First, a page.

The following examples are intended to show the advantages of Bayesian reporting of treatment efficacy analysis, as well as to provide examples contrasting with frequentist reporting. As detailed here, there are many problems with p-values, and some of those problems will be apparent in the examples below. Many of the advantages of Bayes are summarized here. As seen below, Bayesian posterior probabilities prevent one from concluding equivalence of two treatments on an outcome when the data do not support that (i.
Professor of Biostatistics
Vanderbilt University School of Medicine
Professor of Psychiatry and, by courtesy, of Medicine (Cardiovascular Medicine) and of Biomedical Data Science
Stanford University School of Medicine
Revised July 17, 2017 It is often said that randomized clinical trials (RCTs) are the gold standard for learning about therapeutic effectiveness. This is because the treatment is assigned at random so no variables, measured or unmeasured, will be truly related to treatment assignment.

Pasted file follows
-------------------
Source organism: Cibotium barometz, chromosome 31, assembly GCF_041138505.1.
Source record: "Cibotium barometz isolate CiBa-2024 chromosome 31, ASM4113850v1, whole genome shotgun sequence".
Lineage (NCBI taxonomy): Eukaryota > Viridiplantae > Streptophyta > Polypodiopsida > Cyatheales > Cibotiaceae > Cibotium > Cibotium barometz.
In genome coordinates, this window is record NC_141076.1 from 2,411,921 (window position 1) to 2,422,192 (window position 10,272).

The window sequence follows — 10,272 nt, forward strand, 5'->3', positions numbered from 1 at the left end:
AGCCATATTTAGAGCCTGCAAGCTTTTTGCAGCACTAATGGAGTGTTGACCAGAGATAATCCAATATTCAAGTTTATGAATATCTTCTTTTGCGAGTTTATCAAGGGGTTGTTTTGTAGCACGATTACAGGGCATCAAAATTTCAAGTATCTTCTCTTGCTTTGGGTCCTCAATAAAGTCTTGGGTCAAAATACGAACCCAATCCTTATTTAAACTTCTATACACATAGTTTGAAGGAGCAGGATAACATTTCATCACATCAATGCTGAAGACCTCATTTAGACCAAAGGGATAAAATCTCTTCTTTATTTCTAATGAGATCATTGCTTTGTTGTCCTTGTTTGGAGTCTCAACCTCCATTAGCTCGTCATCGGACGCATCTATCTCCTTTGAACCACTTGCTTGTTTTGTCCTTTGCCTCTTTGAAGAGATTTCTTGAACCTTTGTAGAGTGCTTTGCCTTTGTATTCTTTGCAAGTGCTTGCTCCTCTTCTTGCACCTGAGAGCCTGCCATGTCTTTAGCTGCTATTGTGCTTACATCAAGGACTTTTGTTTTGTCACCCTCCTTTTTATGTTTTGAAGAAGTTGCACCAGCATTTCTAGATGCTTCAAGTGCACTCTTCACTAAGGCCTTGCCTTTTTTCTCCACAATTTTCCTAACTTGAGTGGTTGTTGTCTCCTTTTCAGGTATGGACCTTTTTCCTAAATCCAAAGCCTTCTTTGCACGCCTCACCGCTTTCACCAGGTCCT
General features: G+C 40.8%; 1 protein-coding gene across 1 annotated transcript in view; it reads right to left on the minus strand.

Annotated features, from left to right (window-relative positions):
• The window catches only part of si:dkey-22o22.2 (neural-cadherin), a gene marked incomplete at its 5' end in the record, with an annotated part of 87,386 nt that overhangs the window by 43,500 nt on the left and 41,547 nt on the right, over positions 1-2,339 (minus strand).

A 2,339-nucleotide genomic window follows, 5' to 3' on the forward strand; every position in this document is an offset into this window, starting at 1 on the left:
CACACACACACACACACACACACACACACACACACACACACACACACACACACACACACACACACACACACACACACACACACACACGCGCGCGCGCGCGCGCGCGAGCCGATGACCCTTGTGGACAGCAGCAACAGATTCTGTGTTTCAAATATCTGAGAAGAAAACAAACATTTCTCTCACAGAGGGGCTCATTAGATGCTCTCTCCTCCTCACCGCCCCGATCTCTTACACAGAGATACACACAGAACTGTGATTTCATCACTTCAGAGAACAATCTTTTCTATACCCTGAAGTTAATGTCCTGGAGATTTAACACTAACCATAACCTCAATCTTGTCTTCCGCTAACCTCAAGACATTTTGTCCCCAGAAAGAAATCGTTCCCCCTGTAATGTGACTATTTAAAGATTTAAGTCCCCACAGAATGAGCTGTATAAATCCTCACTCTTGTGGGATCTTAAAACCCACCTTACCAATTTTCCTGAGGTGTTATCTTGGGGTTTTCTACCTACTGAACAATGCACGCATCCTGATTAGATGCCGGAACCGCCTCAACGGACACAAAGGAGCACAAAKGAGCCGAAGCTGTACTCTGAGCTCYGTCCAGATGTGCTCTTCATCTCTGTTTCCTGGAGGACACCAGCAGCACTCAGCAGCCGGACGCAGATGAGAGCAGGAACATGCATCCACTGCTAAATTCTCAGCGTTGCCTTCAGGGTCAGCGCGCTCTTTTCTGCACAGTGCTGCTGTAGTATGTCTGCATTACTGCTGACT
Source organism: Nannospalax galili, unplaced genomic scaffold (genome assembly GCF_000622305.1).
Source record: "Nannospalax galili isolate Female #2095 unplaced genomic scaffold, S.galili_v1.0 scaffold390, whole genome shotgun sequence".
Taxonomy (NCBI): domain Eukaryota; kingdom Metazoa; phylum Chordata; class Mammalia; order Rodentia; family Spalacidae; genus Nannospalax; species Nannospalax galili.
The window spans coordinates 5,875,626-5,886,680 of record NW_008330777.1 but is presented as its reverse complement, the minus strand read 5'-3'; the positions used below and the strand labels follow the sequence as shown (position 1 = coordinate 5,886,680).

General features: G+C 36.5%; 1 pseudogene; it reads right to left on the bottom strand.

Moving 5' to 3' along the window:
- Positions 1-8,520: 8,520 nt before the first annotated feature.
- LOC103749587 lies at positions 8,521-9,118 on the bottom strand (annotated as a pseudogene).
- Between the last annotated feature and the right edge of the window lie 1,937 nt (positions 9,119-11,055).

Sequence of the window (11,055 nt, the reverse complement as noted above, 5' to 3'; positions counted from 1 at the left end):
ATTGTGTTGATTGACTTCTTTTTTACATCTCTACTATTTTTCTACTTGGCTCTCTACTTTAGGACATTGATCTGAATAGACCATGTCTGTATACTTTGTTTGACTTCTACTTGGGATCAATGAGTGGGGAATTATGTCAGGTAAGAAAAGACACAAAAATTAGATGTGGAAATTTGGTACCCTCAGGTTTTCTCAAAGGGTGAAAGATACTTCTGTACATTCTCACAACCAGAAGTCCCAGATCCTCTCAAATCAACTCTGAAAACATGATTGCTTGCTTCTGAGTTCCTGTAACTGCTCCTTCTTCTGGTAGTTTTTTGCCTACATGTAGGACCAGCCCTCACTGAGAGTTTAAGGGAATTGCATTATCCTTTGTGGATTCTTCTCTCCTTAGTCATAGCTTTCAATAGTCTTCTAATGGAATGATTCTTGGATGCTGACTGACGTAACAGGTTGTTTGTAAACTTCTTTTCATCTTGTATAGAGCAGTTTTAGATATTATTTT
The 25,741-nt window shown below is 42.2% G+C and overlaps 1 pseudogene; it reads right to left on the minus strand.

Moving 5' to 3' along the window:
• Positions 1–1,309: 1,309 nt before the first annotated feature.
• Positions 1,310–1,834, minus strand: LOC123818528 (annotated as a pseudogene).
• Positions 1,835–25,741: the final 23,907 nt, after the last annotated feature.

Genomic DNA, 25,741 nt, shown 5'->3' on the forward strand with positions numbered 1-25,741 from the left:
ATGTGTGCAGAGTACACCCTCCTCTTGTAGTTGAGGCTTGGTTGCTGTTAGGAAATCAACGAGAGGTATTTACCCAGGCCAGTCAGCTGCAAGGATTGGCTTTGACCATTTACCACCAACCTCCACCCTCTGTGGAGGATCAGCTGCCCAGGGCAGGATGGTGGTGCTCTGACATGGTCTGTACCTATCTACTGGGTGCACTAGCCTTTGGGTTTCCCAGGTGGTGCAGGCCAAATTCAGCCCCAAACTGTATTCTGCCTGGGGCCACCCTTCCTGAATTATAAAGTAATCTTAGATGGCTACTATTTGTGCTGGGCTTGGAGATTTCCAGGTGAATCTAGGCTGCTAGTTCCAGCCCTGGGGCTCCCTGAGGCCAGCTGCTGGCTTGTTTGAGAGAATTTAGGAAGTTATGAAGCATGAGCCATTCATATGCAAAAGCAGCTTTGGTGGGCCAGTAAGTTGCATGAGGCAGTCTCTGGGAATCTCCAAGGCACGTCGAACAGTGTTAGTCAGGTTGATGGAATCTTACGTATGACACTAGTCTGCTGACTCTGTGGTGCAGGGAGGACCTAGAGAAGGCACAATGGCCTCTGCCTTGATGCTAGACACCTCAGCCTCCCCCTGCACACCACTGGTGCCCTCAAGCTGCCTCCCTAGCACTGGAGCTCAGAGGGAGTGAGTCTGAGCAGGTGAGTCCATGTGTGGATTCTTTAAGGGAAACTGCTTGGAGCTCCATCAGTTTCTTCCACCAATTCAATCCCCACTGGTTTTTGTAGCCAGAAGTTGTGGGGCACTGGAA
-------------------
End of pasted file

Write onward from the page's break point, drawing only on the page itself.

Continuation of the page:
The difference between Bayesian and frequentist inference in a nutshell:
With Bayes you start with a prior distribution for θ and given your data make an inference about the θ-driven process generating your data (whatever that process may be), to quantify evidence for every possible value of θ. With frequentism, you make assumptions about the process that generated your data, and try to build evidence for what θ is not.
Randomized clinical trials (RCT) have long been held as the gold standard for generating evidence about the effectiveness of medical and surgical treatments, and for good reason. But I commonly hear clinicians lament that the results of RCTs are not generalizable to medical practice, primarily for two reasons:
Patients in clinical practice are different from those enrolled in RCTs Drug adherence in clinical practice is likely to be lower than that achieved in RCTs, resulting in lower efficacy.